Boating and canoeing are common means of transportation because there are so many nearby rivers and waterways. You can either bring your own boat or canoe, or you can rent one. In either case, be sure to get the water chart, which is offered in the visitor centers. There are many challenging underwater sand plates and shallow areas in the Biesbosch. Aside from showing where you may go, the map also shows where you can dock and which waterways are only for canoes and rowboats. Additionally, it offers advice on how to make the most of the park by combining water transportation with some light trekking.
Choose one of the scheduled boat tours if you’re not confident with your navigation skills. A schedule of events, including various arranged boat trips, is available on the park’s (Dutch language) website. These trips are sometimes paired with a guide for extra information, other times with a trip to the museum, etc. Always try to make reservations in advance.
Things You Can See In Biesbosch National Park
A significant component of the Biesbosch is recreation. People travel here to appreciate the nearby natural beauty and the lake. Consider quaint tiny rivers and willow forests, as well as a variety of birds and the occasional beaver. The Biesbosch’s nature is accessible, serene, and of a whispering beauty. There aren’t any historic structures to see, but you may try to spot a beaver in its place.
The Netherlands has a superb collection of birds among its wildlife. A solitary White-tailed Eagle couple has stayed here for a while, and in 2011 they even built a nest. Wading birds thrive in the numerous low-water regions, with Pied avocets and spoonbills being two of the most well-known species to frequent the Biesbosch wetlands. Of course, there are several perching birds and raptors.
Regular visitors to the area include roe deer, and of course, humanely handled Highland cattle are a typical sight. Since 42 of the creatures were returned to the Biesbosch between 1988 and 1992, the beaver has come to represent the region. There are currently thought to be 300 beavers living there in all, and their footprints are all over the place.
Get On The Boat And Explore Biesbosch National Park!
For many years, the National Park has prioritized sustainable water recreation. All boating sports are possible due to the abundance of small and large creeks. In the Biesbosch waters, you can see anything from opulent yachts to straightforward canoes. However, some smaller creeks don’t permit larger or motorized boats.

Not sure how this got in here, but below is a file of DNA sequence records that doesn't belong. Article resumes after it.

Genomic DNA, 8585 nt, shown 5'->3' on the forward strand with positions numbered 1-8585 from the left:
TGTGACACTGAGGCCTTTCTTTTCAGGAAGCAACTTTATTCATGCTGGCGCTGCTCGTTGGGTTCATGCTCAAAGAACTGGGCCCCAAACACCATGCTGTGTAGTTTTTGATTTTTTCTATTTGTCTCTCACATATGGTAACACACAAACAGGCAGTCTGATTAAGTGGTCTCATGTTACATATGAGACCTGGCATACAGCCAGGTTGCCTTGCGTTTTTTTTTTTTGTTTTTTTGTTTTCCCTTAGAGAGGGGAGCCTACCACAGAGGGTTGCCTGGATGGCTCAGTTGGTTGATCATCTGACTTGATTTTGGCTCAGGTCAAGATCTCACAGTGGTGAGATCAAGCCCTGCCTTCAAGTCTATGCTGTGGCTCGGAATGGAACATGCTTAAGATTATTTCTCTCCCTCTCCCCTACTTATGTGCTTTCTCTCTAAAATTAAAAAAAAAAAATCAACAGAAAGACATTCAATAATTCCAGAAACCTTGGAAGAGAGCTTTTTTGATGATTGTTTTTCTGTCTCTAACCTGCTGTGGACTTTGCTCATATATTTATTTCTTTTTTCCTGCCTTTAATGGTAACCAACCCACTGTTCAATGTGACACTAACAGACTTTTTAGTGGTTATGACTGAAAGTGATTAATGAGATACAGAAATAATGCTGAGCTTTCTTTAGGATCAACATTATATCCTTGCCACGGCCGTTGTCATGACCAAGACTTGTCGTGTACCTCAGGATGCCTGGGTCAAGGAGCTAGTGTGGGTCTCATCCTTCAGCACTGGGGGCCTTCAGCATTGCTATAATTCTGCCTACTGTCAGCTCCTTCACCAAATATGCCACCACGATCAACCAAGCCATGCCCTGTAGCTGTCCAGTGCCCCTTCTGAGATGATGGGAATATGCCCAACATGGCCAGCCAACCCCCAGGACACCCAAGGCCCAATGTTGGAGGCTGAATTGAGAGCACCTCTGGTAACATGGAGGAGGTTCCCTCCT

Unless you’re already on a boat, you might want to hire one, so you can navigate the park on your own. You don’t need to require a boating certificate for smaller vessels. There are rental agencies in every town around the Biesbosch, as well as, of course, in the visitor centers, and they rent out a variety of properties. You can typically rent by the hour (sometimes with a two-hour minimum), by the half-day, or by the day. Prices for a full day range from about €15 for a canoe to €50 for a small motorboat to €150 for a bigger sloop. You would typically need to put down a deposit of up to €250 for the larger boats.
Climb aboard a tourist boat. These pre-planned visits are more convenient and less adventurous, and you may add lunch or even dinner if you like. One can easily reserve one at the visitor centers (ideally in advance), but many “host hotels” also offer this service. Prices for a two-hour journey start at about €10.
Enjoy the outdoors by bicycle or on foot. On foot or the bike, you may explore a good portion of the Biesbosch, including the national park. Some potential routes can be found at the information centers. You’ll also need a boat for routes inside the park, though. You may walk some excellent routes that mix lovely vistas of the Biesbosch area with hospitable settlements right outside the park. You can board a little ferry called “t Markpontje” in Terheijden’s tiny harbor to cross the Mark River. It will lead you to De Haagse Beemden, another natural region. You can continue biking from there to Breda.
Camping In Biesbosch
Camping around Biesbosch is suggested at De Biesboschhoeve. In the heart of the park, on an island, is where this farm is situated. About 40 black and white cows reside there, along with a tiny camping area, which is only accessible by boat. There are basic amenities available. Your tent doesn’t have electricity, although there are a few outlets in the toilet facility. Along with tending to their herd of 150 Scottish highland cattle, the farmer and his wife also look after the island’s flatlands. You may purchase sausages from the local highland cattle meat at the camping ground at Biesbosch.
Camping in Biesbosch is one of the best things you cannot miss when visiting here!